NORTH CAROLINA -- With major highways blocked and roads that look more like rivers, residents around the state are assessing the damage done to their homes and communities. It could take some areas several months and even years until normalcy returns.
The water in many of the flooded areas in southern parts of Chatham County is receding, but the bad news is some homes are still surrounded by up to four feet of standing water. Around the area of Goldston Carbonton Road and Indian Creek Estates, the whole area is inaccessible by land. Chatham Emergency Management says there are about 15 homes in the rural area, and they're going door to door by boat asking what everyone needs. They say only one family decided to evacuate. Highway 15 501 South, which also combines with Highway 87 is currently closed at Deep River road due to extreme flooding. Also, parts of 421 North are back open after a lot of water spilled onto the highway last night.
State Superintendent Mark Johnson and Harnett County Schools Superintendent Aaron Fleming took a tour through Triton High School and Gentry Elementary School Wednesday morning. Both schools had extensive water damage to their floors, and Triton’s gym floor may need to be replaced. There was also some damage in classrooms.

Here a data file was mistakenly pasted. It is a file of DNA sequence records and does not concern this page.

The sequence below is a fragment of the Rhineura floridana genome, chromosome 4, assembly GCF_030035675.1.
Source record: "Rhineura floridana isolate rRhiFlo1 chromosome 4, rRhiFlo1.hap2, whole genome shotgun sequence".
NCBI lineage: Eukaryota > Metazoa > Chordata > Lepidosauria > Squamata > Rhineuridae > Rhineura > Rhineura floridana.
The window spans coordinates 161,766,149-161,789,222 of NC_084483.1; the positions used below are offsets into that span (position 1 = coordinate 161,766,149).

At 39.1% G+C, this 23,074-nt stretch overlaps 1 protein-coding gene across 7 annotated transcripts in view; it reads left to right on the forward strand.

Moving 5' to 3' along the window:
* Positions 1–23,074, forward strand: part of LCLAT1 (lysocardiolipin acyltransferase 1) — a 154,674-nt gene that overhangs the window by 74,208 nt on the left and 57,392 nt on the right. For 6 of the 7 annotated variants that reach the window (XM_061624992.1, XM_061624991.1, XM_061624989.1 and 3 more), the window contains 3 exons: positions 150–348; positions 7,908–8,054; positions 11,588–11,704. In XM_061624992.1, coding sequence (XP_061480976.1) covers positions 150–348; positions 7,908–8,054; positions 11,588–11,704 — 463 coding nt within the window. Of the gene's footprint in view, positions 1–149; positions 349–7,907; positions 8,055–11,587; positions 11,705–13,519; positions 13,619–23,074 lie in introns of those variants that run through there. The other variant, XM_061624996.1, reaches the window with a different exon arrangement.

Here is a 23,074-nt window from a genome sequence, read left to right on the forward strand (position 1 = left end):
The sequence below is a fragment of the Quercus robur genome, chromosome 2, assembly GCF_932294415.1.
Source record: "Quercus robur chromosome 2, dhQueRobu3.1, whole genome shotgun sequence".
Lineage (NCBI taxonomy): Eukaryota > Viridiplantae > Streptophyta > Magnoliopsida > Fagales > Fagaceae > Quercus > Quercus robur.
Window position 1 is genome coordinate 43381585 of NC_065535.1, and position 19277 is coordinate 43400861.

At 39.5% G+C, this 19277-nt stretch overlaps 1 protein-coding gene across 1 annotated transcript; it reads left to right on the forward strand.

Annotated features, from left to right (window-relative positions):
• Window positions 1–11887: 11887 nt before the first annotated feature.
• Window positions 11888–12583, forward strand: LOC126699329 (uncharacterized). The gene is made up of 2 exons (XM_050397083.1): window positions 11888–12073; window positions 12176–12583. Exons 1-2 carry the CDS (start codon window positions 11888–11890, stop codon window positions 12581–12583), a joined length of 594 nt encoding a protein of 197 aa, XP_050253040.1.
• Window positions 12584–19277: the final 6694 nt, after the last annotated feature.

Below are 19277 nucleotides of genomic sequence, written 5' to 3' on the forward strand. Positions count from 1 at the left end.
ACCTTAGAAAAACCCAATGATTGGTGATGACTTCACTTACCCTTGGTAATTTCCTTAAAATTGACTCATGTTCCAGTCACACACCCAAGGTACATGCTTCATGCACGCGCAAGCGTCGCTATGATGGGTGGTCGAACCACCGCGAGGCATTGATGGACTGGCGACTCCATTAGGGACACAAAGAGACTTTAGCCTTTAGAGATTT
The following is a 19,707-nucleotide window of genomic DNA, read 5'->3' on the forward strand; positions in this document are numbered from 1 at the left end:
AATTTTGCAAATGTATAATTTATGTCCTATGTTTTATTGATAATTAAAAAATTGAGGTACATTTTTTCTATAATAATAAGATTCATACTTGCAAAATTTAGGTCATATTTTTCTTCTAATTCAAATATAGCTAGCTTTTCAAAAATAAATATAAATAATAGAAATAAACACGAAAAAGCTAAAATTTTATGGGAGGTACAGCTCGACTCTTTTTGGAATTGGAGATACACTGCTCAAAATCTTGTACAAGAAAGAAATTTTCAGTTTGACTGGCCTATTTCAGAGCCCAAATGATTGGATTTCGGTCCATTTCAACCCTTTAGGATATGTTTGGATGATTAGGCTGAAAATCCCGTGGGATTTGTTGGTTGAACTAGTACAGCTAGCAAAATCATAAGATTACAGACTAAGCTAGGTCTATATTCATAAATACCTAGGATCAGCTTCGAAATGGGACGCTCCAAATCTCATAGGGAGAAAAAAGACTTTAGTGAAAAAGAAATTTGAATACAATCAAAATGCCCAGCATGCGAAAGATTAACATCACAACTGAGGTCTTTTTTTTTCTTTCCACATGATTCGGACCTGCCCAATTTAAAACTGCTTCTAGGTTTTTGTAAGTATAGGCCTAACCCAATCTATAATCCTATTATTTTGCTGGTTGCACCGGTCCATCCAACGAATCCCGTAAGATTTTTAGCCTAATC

This is the first set of schools Superintendent Johnson has looked at since Florence, and he says this is a reminder there are some things even bigger than education. The Harnett County superintendent says he does not expect class to resume at the schools until next week.His main pitch to Superintendent Johnson was to waive the days these students have missed, which is about a week and a half of school. He also says it's near impossible to make all of those up.
City of Jacksonville code enforcement is assessing the damage to homes and businesses in the city in the aftermath of Florence. Crews spent Wednesday trying to wrap their heads around the destruction totals. Once tallied, city leaders will use the numbers and turn them over to FEMA to get federal funds for homeowners and businesses in Jacksonville. In the meantime, code enforcement is condemning several homes due to tree, wind and flood damage, saying they are unsafe to be in. Jacksonville officials say to report damages, big or small, call the permitting office at 910-938-5238, or go to the city webpage.
Tributaries from the Neuse River run through the Grantham community. Flooding in the river resulted in neighborhood meadows turning into lake, rising to about 12 feet. Officials say there’s no historical record of flooding to this extent taking place since 1998. They say they performed 20 water evacuations and two water rescues. One resident says Florence was his last straw; he’s now leaving the drive that bears his name and area he was raised.
Three sites have been set up across New Hanover County to serve those in need with water, meals ready to eat, and tarps for their damaged homes. Volunteers with the Civil Air Patrol, Army, and FEMA along with others will be in the area as long as they're needed.There's a site downtown on Front Street, one at Veteran's Park in Wilmington and another at the Rock Church in Castle Hayne.